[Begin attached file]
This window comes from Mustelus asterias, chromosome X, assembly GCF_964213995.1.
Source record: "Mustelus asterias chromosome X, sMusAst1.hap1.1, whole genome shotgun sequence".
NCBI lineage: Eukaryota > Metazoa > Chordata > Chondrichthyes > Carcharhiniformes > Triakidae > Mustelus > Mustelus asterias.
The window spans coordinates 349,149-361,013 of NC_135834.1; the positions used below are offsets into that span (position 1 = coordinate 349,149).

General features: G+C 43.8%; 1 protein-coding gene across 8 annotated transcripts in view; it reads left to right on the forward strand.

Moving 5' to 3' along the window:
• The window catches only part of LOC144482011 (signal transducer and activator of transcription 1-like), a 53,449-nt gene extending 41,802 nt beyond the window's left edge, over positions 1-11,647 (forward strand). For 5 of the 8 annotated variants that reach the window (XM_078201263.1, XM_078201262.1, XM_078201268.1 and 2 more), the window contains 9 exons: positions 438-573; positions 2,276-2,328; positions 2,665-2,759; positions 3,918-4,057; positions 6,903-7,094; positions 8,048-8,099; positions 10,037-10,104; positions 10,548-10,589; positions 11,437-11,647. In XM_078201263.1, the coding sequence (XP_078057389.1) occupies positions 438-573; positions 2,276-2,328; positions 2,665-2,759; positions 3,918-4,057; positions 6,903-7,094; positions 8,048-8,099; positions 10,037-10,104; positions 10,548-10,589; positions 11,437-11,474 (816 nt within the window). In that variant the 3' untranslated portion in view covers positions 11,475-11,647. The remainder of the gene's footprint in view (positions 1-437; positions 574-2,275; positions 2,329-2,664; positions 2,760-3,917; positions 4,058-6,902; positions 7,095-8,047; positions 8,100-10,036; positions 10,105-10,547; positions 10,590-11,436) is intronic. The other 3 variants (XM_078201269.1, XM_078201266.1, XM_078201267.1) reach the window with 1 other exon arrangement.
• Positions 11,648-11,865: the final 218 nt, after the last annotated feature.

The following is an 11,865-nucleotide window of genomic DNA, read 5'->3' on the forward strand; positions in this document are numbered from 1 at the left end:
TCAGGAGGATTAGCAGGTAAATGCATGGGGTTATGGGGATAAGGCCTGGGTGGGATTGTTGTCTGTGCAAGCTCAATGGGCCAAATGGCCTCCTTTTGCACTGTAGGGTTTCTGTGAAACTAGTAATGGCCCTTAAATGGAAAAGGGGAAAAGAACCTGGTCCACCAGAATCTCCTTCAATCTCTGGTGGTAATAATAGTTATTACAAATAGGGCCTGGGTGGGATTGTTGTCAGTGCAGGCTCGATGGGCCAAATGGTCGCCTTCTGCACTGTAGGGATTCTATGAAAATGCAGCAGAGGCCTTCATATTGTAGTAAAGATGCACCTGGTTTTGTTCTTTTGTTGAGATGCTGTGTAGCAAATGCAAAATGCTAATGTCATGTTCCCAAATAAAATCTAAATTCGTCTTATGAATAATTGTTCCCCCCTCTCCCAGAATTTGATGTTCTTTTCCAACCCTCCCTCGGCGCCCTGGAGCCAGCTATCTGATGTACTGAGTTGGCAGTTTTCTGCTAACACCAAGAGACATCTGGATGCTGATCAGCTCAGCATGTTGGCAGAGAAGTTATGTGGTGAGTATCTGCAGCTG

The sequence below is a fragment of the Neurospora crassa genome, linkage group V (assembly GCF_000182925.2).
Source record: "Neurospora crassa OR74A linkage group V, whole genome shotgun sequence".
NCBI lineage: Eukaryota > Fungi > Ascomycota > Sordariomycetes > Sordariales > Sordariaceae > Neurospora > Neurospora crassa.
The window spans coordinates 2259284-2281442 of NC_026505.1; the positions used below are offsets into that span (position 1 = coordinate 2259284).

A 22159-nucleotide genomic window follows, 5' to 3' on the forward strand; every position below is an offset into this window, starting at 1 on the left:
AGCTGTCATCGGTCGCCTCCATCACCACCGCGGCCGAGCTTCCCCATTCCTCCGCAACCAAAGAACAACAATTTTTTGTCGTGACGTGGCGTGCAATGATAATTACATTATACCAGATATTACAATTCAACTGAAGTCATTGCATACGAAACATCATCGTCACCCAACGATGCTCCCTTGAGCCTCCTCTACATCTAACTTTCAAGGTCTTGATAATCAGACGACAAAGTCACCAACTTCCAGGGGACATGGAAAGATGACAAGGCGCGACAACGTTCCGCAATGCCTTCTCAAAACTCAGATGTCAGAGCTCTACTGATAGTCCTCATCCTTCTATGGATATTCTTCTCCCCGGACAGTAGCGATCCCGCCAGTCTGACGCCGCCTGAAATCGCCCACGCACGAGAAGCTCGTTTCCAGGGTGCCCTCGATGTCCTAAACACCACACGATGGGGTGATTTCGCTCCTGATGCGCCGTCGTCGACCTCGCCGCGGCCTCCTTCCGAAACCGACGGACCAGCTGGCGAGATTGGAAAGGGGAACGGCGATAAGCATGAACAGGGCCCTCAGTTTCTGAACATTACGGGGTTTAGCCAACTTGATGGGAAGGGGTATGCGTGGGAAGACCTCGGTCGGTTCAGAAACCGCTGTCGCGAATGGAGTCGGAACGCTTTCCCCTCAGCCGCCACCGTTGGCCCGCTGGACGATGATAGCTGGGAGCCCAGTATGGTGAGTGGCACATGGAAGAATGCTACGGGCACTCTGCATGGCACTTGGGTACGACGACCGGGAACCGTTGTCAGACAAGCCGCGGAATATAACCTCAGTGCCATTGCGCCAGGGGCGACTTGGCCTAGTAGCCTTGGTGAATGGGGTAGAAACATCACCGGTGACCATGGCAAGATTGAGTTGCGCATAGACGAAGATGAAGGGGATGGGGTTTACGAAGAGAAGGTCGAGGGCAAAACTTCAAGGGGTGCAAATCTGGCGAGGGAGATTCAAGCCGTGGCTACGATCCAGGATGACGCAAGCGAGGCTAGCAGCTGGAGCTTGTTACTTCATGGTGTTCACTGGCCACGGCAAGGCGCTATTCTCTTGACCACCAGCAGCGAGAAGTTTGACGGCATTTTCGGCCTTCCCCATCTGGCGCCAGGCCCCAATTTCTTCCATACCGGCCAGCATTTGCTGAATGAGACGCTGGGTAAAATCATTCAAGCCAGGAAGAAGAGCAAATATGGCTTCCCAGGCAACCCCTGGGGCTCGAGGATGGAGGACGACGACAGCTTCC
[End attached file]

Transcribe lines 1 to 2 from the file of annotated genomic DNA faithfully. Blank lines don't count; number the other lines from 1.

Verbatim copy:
This window comes from Mustelus asterias, chromosome X, assembly GCF_964213995.1.
Source record: "Mustelus asterias chromosome X, sMusAst1.hap1.1, whole genome shotgun sequence".